Simon Pagenaud celebrates during his victory lap on Belle Isle. It was the second IndyCar race of the weekend in Detroit.
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DETROIT — About an hour after Simon Pagenaud earned his first career IndyCar victory, he sat at the podium by himself and asked a rhetorical question.
“Did I take the right spot?” the French driver asked, grinning.
Sunday afternoon, that spot was no longer unfamiliar territory for Pagenaud.
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Pagenaud won the second of two races this weekend at the Chevrolet Belle Isle Grand Prix, completing a 70-lap race that included six cautions in the first 36 laps.
“The race was pretty eventful,” said Pagenaud, who overtook James Jakes for the lead with 12 laps left. “But I was in full attack mode the whole race. My goal was to go to the front and not look behind.”
Pagenaud earned the win a day after he finished sixth in the first race of the weekend, though he encountered difficulties with his Honda on Saturday. On Sunday, Pagenaud continued the race on the 2.35-mile road course after his car sustained damage to its front wing.
“The HP team worked so hard in making things up,” said Pagenaud, who drives for Schmidt Hamilton Motorsports. “[Saturday] was difficult. When I jumped in the car for the warm-up [Sunday], it was much better, much improved. They made some big changes for the race and the car was just incredible.”
Behind Pagenaud, Jakes and Mike Conway engaged in a spirited chase for second on the final two laps as Jakes held off several passing attempts by Conway, who won the first half of the weekend’s doubleheader.
“I used up my last push-to-pass maybe a bit too early,” said Conway, referring to a turbocharger boost button that helps a driver overtake another driver. “I pushed all the way to the end. I didn’t quite have enough for James at the end.”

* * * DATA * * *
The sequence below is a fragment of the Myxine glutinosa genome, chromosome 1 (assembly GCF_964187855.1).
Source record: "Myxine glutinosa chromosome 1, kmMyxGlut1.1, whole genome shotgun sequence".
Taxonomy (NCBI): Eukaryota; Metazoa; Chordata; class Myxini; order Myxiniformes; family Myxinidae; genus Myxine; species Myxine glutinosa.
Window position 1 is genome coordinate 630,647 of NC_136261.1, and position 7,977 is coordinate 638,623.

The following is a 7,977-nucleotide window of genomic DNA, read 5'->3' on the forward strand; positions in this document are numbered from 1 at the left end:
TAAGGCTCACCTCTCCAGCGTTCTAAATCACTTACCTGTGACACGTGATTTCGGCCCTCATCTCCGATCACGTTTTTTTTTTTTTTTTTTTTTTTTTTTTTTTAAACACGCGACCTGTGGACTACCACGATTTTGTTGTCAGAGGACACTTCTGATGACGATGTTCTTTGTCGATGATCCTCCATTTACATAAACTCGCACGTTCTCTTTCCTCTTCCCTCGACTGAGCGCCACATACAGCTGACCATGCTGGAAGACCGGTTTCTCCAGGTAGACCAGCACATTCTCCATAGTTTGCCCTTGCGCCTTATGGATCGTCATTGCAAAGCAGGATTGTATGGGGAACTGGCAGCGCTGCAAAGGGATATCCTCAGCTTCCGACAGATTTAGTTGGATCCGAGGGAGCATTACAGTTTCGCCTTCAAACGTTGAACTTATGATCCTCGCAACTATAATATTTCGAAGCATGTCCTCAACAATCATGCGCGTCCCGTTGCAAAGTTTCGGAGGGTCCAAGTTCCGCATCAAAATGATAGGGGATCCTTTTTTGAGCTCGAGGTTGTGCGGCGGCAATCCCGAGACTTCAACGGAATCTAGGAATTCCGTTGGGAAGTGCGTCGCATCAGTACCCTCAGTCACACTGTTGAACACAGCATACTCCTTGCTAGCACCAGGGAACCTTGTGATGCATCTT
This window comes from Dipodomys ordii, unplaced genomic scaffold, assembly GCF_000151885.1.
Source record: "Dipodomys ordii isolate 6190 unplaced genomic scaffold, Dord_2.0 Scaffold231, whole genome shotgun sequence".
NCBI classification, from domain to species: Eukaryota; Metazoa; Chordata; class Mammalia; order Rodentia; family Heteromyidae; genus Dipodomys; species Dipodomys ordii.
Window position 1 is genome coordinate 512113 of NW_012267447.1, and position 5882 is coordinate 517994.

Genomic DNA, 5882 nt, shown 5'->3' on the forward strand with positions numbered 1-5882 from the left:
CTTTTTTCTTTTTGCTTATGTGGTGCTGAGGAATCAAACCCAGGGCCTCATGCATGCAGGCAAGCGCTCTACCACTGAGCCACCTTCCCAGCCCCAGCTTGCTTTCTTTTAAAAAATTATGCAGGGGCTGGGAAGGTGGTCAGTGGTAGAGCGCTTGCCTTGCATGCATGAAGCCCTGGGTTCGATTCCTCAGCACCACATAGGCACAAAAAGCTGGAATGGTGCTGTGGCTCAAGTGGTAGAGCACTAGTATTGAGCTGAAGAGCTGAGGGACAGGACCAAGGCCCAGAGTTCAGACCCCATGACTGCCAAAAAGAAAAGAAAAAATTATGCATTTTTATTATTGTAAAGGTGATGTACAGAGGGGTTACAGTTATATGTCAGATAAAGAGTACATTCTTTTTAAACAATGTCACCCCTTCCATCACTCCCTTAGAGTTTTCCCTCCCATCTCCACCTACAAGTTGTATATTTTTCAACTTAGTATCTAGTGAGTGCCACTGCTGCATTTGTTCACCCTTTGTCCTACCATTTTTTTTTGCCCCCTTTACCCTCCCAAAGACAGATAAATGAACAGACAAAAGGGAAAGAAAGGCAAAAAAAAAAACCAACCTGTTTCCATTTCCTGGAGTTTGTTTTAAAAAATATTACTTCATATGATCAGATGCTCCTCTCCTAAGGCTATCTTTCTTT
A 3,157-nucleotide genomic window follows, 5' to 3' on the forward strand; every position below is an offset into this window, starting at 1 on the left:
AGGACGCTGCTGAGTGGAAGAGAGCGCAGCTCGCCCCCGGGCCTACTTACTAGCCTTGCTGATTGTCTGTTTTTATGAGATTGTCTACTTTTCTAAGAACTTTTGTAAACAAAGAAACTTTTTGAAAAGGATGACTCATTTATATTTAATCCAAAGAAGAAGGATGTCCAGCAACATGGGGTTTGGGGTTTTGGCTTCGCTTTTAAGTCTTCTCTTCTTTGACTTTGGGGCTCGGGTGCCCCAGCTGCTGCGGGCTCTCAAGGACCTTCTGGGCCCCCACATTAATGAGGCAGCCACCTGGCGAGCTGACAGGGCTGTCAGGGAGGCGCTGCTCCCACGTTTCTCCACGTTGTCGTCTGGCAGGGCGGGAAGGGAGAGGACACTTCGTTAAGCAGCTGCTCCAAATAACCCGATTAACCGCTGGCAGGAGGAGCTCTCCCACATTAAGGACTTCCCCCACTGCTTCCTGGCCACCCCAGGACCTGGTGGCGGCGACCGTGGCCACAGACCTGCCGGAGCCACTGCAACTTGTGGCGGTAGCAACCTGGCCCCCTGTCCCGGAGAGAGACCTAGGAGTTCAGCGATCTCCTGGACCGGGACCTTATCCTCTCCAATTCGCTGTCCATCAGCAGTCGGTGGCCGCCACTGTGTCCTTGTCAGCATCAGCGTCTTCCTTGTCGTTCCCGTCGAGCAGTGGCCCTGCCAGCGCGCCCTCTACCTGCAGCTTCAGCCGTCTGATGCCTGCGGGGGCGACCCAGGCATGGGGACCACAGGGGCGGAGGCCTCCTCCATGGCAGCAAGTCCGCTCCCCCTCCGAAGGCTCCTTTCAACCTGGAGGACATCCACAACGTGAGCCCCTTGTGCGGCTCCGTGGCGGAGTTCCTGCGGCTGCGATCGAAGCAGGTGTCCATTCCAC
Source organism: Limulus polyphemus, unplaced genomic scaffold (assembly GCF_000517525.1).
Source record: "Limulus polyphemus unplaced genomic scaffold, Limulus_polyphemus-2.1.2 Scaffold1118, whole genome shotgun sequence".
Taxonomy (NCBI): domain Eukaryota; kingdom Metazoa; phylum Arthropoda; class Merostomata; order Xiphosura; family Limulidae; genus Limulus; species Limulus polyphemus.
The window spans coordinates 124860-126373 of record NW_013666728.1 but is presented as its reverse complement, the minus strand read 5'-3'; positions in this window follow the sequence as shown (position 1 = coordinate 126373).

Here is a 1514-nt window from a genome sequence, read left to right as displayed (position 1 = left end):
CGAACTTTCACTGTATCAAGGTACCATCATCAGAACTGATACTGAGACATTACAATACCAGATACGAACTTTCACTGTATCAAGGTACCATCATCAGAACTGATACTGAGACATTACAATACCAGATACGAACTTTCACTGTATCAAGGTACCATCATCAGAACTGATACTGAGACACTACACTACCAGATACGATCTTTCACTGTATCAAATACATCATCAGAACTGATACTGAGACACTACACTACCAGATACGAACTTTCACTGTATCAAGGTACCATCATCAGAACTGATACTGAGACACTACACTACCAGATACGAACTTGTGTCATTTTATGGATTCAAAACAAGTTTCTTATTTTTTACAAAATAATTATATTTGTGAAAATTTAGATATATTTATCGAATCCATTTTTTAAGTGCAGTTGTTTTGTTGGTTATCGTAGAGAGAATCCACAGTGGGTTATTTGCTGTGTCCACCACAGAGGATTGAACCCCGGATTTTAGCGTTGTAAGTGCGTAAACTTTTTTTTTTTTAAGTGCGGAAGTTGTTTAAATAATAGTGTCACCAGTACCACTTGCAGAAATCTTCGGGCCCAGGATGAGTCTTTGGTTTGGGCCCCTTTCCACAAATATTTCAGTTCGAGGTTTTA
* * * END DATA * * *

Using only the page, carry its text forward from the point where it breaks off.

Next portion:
Simon Pagenaud of France leads through the fourth turn on the Belle Isle course in Detroit. He was not seriously challenged at the finish.
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Indianapolis 500 winner Tony Kanaan led the field halfway through the race, but 22 of the first 36 laps were driven under caution and a 10-car pileup on the 28th lap eventually set up a driver re-order.
Sebastien Bourdais made contact with Will Power at Turn 1 and triggered the pileup, which drew the ire of Power. Power had to be restrained by race officials as he walked off the track and threw his gloves at Bourdais’ car as it passed him. Power, who finished 20th and completed 53 laps, also had choice words for Bourdais on the ABC broadcast.
IndyCar officials penalized Bourdais for avoidable contact, and Bourdais took exception to the punishment.
“I hardly touched Will Power at that restart and was penalized,” said Bourdais, who finished 11th. “This is just not right because my team works so hard and we deserve so much better than this.”
As a result, the pileup allowed for more movement on the road course, paring the field to 17 drivers on the 34th lap.
On the 58th lap, Pagenaud became the race’s final leader, taking over when Jakes pitted for four tires and fuel. In the final 10 laps, Pagenaud stretched his lead to more than five and a half seconds over Jakes before crossing the finish line.
“Those last two laps, I was quite emotional in the car,” Pagenaud said. “It was difficult to stay focused. I kept saying, ‘keep pushing, keep pushing, don’t lift.’ And it worked out. When I crossed the finish line, it was a pretty sweet moment.”
Contact Rachel Lenzi at: firstname.lastname@example.org, 419-724-6510, or on Twitter @RLenziBlade.
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